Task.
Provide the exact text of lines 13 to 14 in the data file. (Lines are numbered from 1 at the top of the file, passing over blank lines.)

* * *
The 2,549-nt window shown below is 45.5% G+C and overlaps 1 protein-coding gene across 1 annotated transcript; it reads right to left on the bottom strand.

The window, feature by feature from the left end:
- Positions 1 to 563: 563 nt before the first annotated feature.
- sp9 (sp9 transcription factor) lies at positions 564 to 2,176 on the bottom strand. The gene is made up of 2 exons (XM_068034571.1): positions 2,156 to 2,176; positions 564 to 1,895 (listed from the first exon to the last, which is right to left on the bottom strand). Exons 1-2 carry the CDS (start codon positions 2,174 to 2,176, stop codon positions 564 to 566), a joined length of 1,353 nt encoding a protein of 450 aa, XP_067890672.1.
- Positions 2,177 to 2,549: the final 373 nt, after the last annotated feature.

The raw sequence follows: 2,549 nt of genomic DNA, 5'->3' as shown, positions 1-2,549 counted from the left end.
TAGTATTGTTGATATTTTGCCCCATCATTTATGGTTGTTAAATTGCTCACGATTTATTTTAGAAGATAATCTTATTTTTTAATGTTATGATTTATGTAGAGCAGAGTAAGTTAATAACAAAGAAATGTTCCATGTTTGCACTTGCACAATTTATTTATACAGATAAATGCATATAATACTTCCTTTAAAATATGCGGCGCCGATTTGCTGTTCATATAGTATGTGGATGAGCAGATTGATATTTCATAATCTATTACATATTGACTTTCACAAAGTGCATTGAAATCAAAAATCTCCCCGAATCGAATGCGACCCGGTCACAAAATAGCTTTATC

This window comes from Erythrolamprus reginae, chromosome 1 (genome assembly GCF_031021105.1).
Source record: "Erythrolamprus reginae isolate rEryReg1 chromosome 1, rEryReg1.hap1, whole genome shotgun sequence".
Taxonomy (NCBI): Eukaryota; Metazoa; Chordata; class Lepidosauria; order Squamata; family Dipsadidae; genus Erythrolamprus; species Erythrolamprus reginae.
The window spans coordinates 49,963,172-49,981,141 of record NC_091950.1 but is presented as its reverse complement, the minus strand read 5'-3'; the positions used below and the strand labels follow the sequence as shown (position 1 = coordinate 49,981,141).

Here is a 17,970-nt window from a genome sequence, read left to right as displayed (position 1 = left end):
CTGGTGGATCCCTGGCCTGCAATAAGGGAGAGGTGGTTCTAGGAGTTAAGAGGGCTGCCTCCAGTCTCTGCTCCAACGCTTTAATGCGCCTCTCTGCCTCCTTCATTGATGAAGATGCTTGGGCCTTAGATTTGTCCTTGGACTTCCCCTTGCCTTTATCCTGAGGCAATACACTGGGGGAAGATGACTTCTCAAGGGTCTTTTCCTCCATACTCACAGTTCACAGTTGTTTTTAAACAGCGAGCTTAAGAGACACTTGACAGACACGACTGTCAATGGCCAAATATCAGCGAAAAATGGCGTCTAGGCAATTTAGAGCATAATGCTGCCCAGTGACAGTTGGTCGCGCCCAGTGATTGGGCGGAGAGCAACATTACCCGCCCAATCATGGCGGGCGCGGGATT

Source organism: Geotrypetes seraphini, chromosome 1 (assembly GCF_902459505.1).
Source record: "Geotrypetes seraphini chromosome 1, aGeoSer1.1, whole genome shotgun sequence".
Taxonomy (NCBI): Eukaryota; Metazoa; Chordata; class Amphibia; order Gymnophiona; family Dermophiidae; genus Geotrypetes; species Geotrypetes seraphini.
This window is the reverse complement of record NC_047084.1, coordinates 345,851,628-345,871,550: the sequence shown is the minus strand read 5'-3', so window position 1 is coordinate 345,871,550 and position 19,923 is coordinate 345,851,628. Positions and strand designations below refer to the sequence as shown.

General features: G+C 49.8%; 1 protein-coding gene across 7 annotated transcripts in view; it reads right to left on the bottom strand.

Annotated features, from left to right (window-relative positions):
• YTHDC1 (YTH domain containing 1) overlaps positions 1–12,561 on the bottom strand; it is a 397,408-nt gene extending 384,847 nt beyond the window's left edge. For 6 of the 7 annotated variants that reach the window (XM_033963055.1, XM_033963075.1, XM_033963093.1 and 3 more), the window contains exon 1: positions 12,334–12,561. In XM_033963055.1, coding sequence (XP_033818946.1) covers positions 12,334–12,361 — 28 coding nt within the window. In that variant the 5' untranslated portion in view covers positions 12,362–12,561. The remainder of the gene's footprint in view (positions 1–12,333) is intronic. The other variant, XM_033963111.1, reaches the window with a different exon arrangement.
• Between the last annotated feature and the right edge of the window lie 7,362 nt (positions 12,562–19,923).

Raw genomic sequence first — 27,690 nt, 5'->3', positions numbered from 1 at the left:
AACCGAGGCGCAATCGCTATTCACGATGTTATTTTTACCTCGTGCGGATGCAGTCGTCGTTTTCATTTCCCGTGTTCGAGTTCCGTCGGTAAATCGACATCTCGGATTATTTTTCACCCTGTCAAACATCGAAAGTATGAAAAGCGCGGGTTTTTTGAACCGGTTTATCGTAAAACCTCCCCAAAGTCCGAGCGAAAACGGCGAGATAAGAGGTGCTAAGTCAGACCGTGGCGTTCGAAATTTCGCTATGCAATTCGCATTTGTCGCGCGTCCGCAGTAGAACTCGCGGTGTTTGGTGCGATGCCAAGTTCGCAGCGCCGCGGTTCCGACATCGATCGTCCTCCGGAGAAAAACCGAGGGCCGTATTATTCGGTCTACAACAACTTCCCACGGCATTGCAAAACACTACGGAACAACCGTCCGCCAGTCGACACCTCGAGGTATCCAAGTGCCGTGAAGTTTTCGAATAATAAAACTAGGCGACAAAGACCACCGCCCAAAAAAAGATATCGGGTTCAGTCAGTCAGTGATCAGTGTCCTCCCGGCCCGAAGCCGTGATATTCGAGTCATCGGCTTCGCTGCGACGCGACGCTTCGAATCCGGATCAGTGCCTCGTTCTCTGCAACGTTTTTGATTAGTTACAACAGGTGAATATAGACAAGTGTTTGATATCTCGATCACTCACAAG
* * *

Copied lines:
CTGGTGGATCCCTGGCCTGCAATAAGGGAGAGGTGGTTCTAGGAGTTAAGAGGGCTGCCTCCAGTCTCTGCTCCAACGCTTTAATGCGCCTCTCTGCCTCCTTCATTGATGAAGATGCTTGGGCCTTAGATTTGTCCTTGGACTTCCCCTTGCCTTTATCCTGAGGCAATACACTGGGGGAAGATGACTTCTCAAGGGTCTTTTCCTCCATACTCACAGTTCACAGTTGTTTTTAAACAGCGAGCTTAAGAGACACTTGACAGACACGACTGTCAATGGCCAAATATCAGCGAAAAATGGCGTCTAGGCAATTTAGAGCATAATGCTGCCCAGTGACAGTTGGTCGCGCCCAGTGATTGGGCGGAGAGCAACATTACCCGCCCAATCATGGCGGGCGCGGGATT

Source organism: Geotrypetes seraphini, chromosome 1 (assembly GCF_902459505.1).